Social hierarchy has real world consequences. Negative social judgment causes a spike in stress 3x higher than non-social stressful situation, and receiving a compliment activates the same regions of the brain as enjoying chocolate. Studies also show we feel shame when being accused of something, even when we are not guilty of anything. Whether social sleights are real or imagined, being in an imbalanced group can lead to resentment, and low self-worth, which manifest itself in ugly behavior, like our man on Question Time. This phenomenon is not constrained to him: research done by YouGov found that people on relatively good incomes did not consider themselves “rich”, and that the nearer they were to a good salary themselves the less likely they were to feel well off. While 74% of people earning between £20,000 and £29,999 (the median UK salary is £25,000) said they would consider someone on £60,500 a year to be rich, only 27% of those earning more than £50,000 a year thought the same.
This effect explains why children of wealthy parents aren’t happy. If you were destined to inherit millions just by being born, the rest of the people you grew up with were also likely ‘baby millionaires’: worth seven-figures purely from being born into the right family. If you grow up with money, you have all the advantages in the world, except one crucial one: the luxury of friends of lower socio-economic status around to keep you grounded. If you’re never subjected to hardship, you’re missing out on all the memes that make people normal. The same goes for your friends, who also grew up rich, and therefore you exist in a filter bubble far from reality. They say “behind every great fortune there is a crime”, but even if your parents didn’t earn their fortune, in today’s society many believe that being rich itself is a crime, whether or not you or your parents earned that money legitimately. As Presidential candidate Bernie Sanders espoused: “there should be no billionaires”. Growing up with privilege automatically puts you in the cross-hairs.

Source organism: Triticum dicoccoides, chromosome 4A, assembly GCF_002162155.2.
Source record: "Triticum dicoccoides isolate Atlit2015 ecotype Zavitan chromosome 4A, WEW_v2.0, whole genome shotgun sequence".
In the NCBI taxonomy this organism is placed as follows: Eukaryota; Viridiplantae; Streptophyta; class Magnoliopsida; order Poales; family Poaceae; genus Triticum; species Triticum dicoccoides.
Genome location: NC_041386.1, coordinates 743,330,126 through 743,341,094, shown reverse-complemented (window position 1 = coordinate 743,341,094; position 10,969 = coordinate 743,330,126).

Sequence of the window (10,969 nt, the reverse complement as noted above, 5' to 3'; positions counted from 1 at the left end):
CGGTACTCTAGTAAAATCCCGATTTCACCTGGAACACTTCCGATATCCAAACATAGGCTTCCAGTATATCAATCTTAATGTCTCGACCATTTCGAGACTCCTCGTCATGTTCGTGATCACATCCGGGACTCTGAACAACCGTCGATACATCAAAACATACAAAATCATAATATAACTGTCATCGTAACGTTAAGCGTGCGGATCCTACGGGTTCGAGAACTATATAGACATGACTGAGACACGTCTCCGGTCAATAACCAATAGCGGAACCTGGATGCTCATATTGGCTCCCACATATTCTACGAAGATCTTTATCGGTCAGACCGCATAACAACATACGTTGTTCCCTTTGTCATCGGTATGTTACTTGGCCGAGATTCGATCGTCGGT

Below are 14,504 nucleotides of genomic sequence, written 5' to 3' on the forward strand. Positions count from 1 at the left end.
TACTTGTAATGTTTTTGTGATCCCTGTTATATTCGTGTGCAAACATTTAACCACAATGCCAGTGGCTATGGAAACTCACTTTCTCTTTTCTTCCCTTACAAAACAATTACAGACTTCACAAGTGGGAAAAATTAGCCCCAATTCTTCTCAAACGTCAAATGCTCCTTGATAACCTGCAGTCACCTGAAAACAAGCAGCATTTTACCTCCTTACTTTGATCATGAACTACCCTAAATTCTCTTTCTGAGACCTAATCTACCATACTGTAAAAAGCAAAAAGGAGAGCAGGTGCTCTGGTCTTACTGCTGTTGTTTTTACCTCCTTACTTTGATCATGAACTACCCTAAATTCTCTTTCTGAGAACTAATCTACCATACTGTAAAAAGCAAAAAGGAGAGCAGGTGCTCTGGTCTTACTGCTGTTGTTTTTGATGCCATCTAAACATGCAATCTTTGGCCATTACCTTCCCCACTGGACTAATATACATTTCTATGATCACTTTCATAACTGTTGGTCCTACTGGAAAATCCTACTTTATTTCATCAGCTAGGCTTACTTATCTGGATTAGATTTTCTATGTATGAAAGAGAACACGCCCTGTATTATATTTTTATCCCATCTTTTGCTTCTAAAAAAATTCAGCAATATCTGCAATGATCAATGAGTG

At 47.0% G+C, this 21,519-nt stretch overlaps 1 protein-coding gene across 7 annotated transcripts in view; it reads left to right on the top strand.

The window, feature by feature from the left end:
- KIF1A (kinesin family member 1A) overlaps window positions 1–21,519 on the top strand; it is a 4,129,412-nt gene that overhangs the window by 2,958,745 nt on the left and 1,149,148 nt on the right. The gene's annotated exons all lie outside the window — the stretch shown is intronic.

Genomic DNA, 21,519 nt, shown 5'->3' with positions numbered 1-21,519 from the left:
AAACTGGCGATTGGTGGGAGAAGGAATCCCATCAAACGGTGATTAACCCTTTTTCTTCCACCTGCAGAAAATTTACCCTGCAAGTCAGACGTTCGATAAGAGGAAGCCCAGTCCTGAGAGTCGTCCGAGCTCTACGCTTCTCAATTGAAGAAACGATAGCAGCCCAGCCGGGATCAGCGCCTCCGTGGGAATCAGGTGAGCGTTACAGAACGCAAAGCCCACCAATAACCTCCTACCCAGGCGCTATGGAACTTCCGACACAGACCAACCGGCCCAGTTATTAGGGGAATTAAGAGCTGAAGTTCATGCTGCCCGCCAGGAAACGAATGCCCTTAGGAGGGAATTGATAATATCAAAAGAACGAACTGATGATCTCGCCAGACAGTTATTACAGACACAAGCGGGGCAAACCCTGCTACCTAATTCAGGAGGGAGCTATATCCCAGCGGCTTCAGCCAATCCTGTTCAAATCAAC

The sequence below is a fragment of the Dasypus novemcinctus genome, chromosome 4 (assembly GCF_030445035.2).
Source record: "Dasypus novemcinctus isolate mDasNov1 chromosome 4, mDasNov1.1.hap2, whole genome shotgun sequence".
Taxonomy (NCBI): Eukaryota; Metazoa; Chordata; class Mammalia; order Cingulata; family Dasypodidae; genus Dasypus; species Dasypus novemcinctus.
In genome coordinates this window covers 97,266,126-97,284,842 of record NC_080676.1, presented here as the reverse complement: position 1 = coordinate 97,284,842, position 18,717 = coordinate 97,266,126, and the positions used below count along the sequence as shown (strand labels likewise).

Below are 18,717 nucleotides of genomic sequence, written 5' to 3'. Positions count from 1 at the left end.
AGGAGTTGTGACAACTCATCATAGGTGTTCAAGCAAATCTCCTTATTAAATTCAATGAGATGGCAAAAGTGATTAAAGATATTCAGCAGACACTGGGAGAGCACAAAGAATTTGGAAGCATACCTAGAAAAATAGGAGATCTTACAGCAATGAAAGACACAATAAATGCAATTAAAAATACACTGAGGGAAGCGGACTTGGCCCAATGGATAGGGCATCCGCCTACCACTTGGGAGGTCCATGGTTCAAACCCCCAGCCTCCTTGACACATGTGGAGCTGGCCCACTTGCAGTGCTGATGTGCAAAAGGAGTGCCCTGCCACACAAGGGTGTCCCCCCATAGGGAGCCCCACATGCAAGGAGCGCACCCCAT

So instead you push in the opposite direction. You develop luxury beliefs: ideals that position yourself as edgy and morally forward thinking, but that would be extremely costly for anyone less advantaged. Beliefs that make you feel inclusive, but that ironically you can only adopt because you can afford to. Recent examples amongst the rich include championing polyamory, casual drug use, or neo-communism. For more examples look up the meme “what’s classy when you’re rich, but trashy when you’re poor?”. It’s not a coincidence that these are the very same ideals that are ultimately frowned upon when adopted by the working class. Rich people want the positive connotations of adopting woke ideologies, but not the actual associations with real people: their audience is still other rich people. When these ‘mind viruses’ get copied by the lower classes, because they have become aspirational, they’re summarily abandoned as the rich move on to something more tasteful. Meanwhile the poor are devastated by the consequences of their actions: polyamory leads to single-parent homes, casual drug use leads to prison, and neo-communism harms employment prospects.